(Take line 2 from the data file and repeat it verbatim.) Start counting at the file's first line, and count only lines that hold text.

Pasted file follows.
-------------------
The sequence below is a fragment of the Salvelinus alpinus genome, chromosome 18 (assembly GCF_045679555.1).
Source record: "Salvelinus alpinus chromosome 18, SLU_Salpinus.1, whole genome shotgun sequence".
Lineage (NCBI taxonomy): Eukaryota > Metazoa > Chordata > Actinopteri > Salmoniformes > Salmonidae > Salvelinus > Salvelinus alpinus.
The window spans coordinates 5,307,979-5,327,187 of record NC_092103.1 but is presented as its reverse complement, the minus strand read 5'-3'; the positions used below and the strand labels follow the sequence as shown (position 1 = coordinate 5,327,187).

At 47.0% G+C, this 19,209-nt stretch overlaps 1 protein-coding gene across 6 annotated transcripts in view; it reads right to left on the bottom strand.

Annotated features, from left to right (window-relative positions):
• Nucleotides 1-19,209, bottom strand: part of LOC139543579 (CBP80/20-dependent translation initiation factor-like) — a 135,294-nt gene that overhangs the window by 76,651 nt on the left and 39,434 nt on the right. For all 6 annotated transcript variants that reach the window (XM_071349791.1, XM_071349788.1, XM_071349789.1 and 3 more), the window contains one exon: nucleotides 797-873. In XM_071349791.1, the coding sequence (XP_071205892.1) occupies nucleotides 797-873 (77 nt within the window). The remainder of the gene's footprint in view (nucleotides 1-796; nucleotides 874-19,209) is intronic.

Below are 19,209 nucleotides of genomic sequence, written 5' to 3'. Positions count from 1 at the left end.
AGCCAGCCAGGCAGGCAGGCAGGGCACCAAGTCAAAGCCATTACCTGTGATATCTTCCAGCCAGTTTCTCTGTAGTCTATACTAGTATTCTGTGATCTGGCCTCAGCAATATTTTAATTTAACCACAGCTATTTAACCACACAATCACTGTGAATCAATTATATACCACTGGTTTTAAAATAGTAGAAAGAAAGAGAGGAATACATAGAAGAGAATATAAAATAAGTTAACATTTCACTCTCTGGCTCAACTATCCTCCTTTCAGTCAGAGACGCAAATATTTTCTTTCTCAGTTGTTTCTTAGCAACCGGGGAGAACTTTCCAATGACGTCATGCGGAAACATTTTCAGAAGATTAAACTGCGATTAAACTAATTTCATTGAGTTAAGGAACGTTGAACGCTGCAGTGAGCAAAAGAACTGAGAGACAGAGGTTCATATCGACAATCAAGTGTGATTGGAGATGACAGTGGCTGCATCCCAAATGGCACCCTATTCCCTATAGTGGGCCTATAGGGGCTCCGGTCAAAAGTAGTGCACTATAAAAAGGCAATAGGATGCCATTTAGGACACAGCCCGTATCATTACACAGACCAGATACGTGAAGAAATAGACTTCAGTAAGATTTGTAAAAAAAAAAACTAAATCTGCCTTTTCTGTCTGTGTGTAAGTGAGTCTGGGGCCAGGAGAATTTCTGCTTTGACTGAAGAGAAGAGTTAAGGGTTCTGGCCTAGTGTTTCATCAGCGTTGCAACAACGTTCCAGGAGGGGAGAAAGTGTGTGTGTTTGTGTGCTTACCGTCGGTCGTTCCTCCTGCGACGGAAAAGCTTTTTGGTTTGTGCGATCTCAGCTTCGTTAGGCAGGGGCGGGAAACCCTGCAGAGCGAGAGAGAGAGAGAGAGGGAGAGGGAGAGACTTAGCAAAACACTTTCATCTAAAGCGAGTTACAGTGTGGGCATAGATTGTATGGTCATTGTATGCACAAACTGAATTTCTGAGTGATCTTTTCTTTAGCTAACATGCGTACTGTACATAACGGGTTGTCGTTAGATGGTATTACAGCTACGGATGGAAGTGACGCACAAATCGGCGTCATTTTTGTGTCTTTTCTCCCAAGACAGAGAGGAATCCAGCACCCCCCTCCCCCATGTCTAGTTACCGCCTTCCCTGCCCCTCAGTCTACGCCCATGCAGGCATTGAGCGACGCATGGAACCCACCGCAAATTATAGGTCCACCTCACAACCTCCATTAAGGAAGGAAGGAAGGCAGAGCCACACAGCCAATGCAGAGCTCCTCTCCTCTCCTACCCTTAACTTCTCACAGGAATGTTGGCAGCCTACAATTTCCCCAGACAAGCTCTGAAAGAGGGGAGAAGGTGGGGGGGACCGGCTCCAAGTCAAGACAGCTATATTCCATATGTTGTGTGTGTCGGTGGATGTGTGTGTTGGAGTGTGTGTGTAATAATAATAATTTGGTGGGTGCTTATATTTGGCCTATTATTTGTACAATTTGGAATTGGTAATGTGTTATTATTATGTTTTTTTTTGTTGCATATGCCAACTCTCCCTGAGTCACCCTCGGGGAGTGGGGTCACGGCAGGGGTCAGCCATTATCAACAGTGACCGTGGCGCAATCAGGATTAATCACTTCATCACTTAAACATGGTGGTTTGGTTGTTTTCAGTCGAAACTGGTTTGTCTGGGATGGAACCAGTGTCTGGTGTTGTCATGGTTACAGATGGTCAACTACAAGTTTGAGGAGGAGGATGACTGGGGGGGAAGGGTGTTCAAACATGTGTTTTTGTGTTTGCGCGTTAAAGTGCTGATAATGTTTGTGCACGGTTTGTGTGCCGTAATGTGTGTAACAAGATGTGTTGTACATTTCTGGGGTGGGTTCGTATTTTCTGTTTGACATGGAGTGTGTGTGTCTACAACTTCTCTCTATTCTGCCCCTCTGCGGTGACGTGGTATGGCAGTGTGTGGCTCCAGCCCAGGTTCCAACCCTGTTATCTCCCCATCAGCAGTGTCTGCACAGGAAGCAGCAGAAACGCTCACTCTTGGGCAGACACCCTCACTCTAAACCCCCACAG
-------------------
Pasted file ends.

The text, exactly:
Source record: "Salvelinus alpinus chromosome 18, SLU_Salpinus.1, whole genome shotgun sequence".